Importance of the Endangered Species Act
The Endangered Species Act (ESA), passed in 1973, was enacted to halt the rapid loss of plant and animal life. Frequently referred to as the "crown jewel" of our nation's environmental laws, the ESA has been responsible for saving many species formerly on the brink of extinction, including the bald eagle, gray wolf and California sea otter. The ESA is the only piece of environmental legislation to date that does not demand a cost-benefit analysis before going into action, making it uniquely effective. Once a species is declared threatened or endangered, the ESA ensures that it will be protected and all efforts will be made to assist in its recovery.
The Endangered Species Act is not just our strongest environmental law - it also articulates a noble vision. In it, for the first time in world history, the legislators of a great nation said that it would do everything in its power to prevent the extinction of any species within its border.
Why is it so important for us to protect species?
1. Ecological importance
Healthy ecosystems depend on plant and animal species as their foundations. When a species becomes endangered, it is a sign that the ecosystem is slowly falling apart. Each species that is lost triggers the loss of other species within its ecosystem. Humans depend on healthy ecosystems to purify our environment. Without healthy forests, grasslands, rivers, oceans and other ecosystems, we will not have clean air, water, or land. If we allow our environment to become contaminated, we risk our own health.
Over 50% of the 150 most prescribed medicines were originally derived from a plant or other natural product. Unfortunately, only about 5% of known plant species have been tested for medicinal uses and there are thousands of plant species that have yet to be identified. Tens of thousands of Americans die every year from illnesses for which there is no known cure. The cures for these diseases may eventually come from plants, therefore, we must protect all species before they are lost forever from nature's medicine cabinet.
The American tourism industry is dependent on plant and animal species and their ecosystems for their multi-billion dollar, job-intensive industry. Every year, millions of people visit natural areas in the US and participate in wildlife related activities. From woodland hikes to beach going, outdoor activities are the second most popular travel activity (Travel Industry Association of America). The U.S. Park Service logs over 200 million visitors to our National Parks every year. The local economies of these areas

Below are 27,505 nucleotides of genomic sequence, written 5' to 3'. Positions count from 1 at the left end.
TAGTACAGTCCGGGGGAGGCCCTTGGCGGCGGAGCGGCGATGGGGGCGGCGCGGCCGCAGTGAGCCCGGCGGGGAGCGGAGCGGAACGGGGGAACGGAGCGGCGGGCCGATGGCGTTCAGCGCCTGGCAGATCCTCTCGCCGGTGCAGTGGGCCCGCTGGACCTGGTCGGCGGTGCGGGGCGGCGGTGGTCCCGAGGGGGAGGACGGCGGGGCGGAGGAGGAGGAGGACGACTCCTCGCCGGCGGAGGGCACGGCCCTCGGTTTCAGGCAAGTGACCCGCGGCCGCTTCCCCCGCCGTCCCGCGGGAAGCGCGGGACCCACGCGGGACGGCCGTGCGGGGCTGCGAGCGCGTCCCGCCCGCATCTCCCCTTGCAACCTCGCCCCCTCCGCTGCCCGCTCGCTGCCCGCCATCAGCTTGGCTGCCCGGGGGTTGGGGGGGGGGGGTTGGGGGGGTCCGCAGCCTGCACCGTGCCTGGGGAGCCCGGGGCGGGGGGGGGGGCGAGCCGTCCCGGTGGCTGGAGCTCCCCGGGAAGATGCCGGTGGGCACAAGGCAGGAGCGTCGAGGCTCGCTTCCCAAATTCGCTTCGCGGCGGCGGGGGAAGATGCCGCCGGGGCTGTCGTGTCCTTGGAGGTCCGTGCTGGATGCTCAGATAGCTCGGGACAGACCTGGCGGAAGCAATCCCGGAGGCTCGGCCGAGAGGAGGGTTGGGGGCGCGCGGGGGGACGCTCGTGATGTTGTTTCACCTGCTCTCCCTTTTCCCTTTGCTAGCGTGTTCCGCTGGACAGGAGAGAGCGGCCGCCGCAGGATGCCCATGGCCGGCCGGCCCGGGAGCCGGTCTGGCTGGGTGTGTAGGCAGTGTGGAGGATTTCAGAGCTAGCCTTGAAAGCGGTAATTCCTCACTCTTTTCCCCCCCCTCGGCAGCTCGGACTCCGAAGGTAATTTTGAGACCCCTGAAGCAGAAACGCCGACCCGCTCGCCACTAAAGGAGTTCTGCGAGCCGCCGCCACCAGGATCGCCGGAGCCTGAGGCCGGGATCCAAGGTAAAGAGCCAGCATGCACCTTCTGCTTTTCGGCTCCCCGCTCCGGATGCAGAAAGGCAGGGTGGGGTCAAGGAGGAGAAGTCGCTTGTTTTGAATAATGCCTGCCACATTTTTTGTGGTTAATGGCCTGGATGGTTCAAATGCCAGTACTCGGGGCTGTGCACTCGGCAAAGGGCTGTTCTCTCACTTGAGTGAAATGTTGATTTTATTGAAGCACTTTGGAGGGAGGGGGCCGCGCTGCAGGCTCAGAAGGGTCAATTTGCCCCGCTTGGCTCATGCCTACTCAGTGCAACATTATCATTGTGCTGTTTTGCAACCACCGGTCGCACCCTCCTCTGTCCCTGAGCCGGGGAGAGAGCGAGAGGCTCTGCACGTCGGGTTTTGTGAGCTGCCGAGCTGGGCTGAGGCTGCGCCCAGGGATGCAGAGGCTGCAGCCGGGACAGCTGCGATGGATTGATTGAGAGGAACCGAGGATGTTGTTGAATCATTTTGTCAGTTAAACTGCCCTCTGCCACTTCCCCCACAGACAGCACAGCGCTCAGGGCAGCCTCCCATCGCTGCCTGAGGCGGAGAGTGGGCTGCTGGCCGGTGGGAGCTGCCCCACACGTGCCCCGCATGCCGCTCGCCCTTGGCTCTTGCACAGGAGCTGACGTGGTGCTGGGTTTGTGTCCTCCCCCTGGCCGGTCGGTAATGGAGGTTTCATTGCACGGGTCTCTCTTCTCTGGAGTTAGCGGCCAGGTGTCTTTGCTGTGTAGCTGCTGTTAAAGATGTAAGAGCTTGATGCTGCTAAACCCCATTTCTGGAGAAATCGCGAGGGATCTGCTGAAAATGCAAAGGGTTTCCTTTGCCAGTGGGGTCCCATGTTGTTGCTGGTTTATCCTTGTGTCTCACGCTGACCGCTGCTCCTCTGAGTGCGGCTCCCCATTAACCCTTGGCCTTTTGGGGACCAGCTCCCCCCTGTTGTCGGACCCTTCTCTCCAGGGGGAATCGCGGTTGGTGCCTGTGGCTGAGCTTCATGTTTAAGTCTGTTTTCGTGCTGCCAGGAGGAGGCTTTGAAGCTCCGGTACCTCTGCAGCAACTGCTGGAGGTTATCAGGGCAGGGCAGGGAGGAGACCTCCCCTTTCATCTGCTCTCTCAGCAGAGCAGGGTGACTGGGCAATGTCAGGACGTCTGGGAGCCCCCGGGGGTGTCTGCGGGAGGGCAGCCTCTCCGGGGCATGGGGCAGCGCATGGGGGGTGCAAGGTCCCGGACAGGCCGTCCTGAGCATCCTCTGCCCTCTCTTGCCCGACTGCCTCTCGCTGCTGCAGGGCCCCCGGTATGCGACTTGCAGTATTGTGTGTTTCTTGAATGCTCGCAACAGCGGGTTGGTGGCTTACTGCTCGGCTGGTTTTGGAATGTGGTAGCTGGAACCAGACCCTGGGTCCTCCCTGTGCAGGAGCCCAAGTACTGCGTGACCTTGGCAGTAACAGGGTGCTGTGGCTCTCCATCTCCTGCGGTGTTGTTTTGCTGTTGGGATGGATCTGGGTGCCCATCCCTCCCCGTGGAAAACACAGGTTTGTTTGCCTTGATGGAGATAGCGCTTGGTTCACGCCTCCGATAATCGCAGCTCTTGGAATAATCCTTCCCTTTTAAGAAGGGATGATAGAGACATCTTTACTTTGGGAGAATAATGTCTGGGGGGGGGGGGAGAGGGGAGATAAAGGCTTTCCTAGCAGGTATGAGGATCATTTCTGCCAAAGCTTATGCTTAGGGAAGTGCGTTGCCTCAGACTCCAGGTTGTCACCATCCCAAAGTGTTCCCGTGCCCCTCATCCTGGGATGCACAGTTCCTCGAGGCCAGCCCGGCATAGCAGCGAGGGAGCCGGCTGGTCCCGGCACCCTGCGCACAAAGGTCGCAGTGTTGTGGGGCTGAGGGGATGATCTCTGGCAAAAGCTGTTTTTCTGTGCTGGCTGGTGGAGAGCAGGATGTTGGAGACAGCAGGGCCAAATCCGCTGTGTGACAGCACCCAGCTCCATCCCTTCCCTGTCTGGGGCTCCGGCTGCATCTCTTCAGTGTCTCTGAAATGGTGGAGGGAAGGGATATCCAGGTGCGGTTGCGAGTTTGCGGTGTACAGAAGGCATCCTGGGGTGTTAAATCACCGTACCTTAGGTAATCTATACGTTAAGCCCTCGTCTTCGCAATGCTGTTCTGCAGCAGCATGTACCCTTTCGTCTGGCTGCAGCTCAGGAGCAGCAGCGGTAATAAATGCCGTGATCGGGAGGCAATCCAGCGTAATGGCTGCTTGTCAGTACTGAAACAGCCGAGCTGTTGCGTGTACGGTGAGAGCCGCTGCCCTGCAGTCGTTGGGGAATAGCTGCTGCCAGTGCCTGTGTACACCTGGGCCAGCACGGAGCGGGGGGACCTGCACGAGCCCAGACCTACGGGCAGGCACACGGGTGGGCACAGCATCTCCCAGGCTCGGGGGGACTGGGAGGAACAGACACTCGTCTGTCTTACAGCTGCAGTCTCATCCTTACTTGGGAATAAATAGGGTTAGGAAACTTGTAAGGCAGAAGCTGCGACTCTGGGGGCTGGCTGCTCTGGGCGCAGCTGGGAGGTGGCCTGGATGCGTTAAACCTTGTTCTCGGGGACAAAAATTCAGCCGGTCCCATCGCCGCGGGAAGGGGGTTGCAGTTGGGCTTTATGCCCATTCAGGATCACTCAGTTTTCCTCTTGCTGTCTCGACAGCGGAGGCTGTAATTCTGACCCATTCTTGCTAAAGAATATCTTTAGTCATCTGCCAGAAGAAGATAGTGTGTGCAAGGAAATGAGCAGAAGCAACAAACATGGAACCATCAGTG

benefit greatly from activities associated with these visits. The preservation of our nation's biological diversity is an immensely important facet to the survival of the travel industry.
Agriculture also plays an important role in the protection of species, farmers are often seen as the original conservationists. Many farmers set aside portions of their land as wildlife habitat and also work in partnership with groups such as Trout Unlimited to restore river and stream habitats for endangered and threatened fish and reptiles. In addition, wild relatives of common crops contain important genetic material needed to maintain these crops. These relatives can be used to ensure crops are disease-resistant while providing information for developing new crops that can grow in less than adequate lands.
How can we ensure the Endangered Species Act's noble vision is carried out to its fullest?
With a firm grasp of the importance of threatened and endangered species, we need to make sure that they are protected. The Endangered Species Act is our nation's first line of defense against extinction. Unfortunately, species are slipping through cracks in the ESA. Citizens across the country remain vigilant in protecting the biodiversity and wildlife within their own communities. Through the monitoring of state and federal actions concerning threatened and endangered species, citizens act as a voice for the voiceless to guarantee that the well-being of these species are considered.
The ESA has also faced well-funded and well-organized attacks. With the help of committed groups and citizens, these attacks have been defeated. To ensure that we continue to have a strong and powerful Endangered Species Act, we need to make sure it is fully funded and reauthorized.
The Endangered Species Coalition has been working hard to ensure the ESA remains intact and fully funded. With your help, we are sure that all attacks to the ESA will be stopped. Through this tool kit, you will find ways that you can help and get more involved. The information we are providing is designed to guide you through the endangered species work and we will be available to assist you every step of the way.